Last updated: Nov 19, 2009
diet-veggies
Ive never been on a diet, so how did I get talked into giving up my favorite food and drink for a weeklong detox? “Ive gotten 15 people to try it, and they all cant believe how much better they feel,” swore my friend Alyce, the second of two members of my book club to tell me about The Diet That Changed Her Life. “My energy is insane! I feel fabulous.”


I liked the idea of feeling incredibly, fabulously, insanely energetic. And, while I didnt really need to lose weight, indulging at various dinner parties recently had left me feeling sluggish and bloated.

The detox, I reasoned, would be the perfect way for me to hit the reset button before the holidays. The Diet (in generic because, hey, Im not a paid spokesperson) is simple. In: filtered water, green tea, nuts, brown rice, beans, fresh produce, and organic chicken, fish, and low-sodium vegetable broth. Out: coffee, soda, alcohol, sugar, dairy, flour, and anything processed or junk-foody.

The meal portions—2 cups vegetables, 1 cup broth, 1/2 cup rice, 4 to 6 ounces protein—seemed adequate enough. But I was put off by The Diets insistence that I replace breakfast and snacks with a protein shake that has ingredients like rice-protein powder, ground flaxseed, and borage oil. (I still dont know what that is.)

Things didnt start well. I was in a bad mood going in. “Ive never seen someone get so cranky before she started a diet,” said my husband (who, for the record, dropped out on day one). Could I survive a whole week without chocolate or diet soda? Heres how it went down.


Day one: Detoxing isnt cheap! One pound of rice-protein powder (for the shakes) costs $20. “Thats a good bottle of wine!” I kvetch to my husband. “Or two good enough bottles!”

Ravenous by lunchtime, I order some steamed veggies and brown rice at a Chinese restaurant. My waiter forgets the brown rice. Im seriously like, “AM I GONNA HAVE TO POKE YOU WITH THIS CHOPSTICK?”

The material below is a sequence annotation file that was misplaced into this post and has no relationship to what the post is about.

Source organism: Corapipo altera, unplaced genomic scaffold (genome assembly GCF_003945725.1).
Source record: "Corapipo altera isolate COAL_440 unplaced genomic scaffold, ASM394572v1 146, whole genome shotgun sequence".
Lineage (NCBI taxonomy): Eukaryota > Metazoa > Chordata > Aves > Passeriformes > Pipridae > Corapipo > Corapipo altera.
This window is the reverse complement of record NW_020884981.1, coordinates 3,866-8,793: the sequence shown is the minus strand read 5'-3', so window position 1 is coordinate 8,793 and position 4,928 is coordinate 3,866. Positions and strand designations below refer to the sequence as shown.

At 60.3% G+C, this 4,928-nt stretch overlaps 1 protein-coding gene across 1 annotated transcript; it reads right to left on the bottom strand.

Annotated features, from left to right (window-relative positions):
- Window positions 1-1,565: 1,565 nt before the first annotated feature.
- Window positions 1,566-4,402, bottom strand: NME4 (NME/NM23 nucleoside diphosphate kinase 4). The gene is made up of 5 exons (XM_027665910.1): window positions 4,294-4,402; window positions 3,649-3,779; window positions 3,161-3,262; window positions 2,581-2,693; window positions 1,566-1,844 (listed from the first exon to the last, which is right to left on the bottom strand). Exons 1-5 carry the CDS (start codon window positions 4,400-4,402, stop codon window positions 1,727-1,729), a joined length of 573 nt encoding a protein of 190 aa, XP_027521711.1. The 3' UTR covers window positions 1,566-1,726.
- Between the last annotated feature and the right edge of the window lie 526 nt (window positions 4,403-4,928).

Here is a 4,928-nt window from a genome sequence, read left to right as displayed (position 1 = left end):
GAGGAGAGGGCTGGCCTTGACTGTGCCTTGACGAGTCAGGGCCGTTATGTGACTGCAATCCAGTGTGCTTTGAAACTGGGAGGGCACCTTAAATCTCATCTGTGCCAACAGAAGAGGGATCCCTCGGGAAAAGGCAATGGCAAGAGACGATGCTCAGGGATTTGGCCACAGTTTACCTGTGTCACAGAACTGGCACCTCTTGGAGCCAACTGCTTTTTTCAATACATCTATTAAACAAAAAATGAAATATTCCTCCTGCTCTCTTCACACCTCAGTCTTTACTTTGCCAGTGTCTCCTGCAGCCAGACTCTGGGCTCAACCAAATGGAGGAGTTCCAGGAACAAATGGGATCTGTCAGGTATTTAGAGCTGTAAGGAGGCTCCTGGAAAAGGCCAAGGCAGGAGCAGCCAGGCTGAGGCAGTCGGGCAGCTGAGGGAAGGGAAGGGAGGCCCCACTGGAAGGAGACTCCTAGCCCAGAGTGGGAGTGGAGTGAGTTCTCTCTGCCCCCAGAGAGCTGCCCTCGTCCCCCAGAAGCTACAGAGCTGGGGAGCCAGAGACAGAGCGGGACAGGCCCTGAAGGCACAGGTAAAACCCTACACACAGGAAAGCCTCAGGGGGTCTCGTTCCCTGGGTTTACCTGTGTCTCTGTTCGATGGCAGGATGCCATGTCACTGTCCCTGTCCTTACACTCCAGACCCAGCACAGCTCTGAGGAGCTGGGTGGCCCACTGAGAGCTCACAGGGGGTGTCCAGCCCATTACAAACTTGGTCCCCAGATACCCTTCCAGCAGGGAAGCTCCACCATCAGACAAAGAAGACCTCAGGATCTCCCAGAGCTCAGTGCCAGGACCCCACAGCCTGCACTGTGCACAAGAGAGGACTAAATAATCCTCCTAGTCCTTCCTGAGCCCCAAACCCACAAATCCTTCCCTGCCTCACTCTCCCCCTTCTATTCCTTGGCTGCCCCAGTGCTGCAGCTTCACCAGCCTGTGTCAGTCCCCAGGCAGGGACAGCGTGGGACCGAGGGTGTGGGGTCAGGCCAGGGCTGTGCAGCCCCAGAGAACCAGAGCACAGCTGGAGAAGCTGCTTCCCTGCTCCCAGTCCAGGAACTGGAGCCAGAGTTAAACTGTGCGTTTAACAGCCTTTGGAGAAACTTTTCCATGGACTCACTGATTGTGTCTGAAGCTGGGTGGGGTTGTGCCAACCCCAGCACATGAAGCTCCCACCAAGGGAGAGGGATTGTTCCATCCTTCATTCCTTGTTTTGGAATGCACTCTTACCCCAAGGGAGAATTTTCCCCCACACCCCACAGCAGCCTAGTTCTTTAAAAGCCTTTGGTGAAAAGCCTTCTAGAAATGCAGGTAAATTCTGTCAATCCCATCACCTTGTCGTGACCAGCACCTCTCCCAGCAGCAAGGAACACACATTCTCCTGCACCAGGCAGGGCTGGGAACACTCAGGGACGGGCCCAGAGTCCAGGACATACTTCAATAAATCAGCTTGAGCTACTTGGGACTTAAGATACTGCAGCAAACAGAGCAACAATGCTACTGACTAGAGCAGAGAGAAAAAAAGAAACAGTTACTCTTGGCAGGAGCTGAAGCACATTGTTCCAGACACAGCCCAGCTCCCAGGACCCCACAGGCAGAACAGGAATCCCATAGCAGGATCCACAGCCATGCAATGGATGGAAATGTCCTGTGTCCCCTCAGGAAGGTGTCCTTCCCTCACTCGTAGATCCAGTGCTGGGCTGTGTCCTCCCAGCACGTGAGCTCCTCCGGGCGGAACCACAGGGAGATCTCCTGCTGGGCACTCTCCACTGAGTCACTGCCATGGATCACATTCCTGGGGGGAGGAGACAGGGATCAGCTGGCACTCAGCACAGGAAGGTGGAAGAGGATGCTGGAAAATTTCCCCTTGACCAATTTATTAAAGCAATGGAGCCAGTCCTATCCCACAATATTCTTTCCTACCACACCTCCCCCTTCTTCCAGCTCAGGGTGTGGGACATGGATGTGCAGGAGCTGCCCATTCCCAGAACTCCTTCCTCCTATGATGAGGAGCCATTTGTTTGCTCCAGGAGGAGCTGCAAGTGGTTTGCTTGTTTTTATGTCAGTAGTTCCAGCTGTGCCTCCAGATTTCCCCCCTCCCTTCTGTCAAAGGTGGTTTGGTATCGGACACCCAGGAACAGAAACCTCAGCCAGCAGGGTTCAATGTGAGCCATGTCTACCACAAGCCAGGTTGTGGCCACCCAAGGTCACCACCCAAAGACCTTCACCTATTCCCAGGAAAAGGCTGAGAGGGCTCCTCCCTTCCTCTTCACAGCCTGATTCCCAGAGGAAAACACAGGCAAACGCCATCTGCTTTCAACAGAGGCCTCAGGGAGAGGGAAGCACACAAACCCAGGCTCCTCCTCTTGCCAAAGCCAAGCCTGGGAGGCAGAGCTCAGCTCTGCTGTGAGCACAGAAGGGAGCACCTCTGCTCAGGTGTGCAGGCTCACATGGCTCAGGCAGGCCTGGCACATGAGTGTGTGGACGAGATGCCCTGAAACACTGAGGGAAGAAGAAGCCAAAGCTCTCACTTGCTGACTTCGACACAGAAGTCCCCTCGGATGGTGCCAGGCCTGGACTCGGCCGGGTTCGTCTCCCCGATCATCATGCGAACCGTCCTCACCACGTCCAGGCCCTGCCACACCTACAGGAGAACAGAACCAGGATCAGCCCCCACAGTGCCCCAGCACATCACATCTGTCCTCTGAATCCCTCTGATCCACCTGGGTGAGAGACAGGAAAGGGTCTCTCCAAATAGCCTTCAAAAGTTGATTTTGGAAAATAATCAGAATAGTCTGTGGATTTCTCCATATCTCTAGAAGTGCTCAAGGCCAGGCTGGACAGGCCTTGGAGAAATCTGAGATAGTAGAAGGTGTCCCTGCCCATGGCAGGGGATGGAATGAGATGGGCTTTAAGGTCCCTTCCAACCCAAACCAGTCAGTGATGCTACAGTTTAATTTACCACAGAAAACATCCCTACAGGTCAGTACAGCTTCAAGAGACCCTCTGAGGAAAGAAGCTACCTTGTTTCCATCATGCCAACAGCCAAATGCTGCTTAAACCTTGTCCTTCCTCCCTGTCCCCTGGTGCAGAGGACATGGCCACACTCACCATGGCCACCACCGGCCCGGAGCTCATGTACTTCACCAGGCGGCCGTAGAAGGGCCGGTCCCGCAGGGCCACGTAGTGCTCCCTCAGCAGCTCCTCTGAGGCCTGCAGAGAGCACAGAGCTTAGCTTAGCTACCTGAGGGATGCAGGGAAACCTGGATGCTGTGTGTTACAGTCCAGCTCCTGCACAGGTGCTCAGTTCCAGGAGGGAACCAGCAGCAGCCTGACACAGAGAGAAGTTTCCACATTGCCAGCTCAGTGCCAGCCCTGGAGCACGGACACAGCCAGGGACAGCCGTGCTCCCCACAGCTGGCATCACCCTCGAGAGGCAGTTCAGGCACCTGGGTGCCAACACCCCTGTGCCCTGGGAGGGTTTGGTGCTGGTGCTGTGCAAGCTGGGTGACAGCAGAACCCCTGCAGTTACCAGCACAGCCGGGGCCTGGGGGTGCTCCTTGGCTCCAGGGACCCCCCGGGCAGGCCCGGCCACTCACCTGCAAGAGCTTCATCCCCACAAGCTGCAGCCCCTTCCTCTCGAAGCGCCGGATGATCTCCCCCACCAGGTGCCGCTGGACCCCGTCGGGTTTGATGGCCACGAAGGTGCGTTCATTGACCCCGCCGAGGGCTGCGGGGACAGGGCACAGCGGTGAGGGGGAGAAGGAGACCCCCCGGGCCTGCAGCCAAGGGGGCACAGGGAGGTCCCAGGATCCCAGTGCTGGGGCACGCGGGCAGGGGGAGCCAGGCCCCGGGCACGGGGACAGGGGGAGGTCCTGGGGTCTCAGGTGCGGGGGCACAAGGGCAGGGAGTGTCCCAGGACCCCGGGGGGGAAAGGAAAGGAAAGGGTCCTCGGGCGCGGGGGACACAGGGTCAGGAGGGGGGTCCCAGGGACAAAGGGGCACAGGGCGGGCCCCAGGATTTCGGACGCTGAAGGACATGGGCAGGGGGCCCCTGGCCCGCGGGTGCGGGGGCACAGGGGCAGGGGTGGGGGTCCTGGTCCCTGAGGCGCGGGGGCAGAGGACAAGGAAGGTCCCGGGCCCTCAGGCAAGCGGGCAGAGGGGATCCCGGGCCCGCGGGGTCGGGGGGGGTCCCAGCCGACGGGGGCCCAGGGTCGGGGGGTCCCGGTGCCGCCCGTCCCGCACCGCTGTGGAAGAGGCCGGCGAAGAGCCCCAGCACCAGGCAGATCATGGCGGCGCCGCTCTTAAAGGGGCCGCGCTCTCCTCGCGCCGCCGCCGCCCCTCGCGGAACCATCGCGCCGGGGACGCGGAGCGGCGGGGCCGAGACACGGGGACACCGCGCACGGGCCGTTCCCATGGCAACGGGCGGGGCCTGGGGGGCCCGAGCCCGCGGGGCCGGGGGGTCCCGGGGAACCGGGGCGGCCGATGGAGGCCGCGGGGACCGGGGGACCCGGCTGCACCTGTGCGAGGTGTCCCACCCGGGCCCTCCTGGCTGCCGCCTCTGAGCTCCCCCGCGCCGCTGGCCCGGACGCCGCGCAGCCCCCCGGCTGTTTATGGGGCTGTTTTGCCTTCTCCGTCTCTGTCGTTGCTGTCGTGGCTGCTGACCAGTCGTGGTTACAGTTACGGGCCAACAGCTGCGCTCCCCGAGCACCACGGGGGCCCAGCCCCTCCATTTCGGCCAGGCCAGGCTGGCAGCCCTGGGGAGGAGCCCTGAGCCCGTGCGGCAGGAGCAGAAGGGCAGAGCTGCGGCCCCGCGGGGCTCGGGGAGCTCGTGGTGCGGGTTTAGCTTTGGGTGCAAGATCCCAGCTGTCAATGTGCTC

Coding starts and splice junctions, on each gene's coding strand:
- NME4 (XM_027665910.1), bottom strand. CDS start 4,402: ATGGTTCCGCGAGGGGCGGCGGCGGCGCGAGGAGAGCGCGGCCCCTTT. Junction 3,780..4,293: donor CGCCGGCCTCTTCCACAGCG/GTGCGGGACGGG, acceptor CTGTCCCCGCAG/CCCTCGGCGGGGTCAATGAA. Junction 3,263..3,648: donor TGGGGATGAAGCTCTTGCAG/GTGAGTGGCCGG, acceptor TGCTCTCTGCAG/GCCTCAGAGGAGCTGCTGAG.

Day two: Went to bed with a headache, woke up with a headache, spent entire day trying to work through a headache. Like a hangover, but without the drunken shenanigans. This sucks.

Day three: I cant take another protein shake! It tastes like the stuff you drink before an X-ray. I beg my friend Alyce for support. “Youll get a burst of energy soon!” she insists.

Day four: No headache! And are my taste buds suffering from a sort of dietary Stockholm Syndrome or do the shakes really taste less like barium and more like TCBY when theyre made with mangoes, bananas, and cherries? I hardly miss the fizzy artificial sweetness of my favorite diet soda. Shocking.

Day five: Holy flaxseed! Alyce was right. I feel awesome. I havent crashed in the afternoon like I usually do. And chard, spinach, and other veggies taste absolutely delicious when theyre sauteed in olive oil with fresh ginger, garlic, and lemongrass.

Day six: Felt fantastic all day, until my computer ate my novel in progress. DISASTER! Normally, Id scream, then down a glass of wine. Instead, I stay calm and work out the problem with my tech-savvy husband. “Youre not as moody this week,” he observes. If only I had known about mood-altering foods during my adolescence.

Day seven: Im not at all tempted by pizza and birthday cake at a party. Ive made it a week without cheating! OK … so … um … now what?

One month later: I went into this detox thinking Id bitch my way through a decaffeinated week of steamed veggies and brown rice then go right back to normal. But Ive had so much more energy and so much less gastrointestinal rebellion that I didnt want to give it up completely. So, Ive kept up with the best parts of the diet.

Ive gotten more creative cooking with fresh herbs, mostly organic produce, legumes, fish, and poultry. And Ive put my coffeemaker away and gifted my last case of diet soda to a friend. But theres no way I could give up red wine and dark chocolate. Not when all those antioxidants are so good for me, right?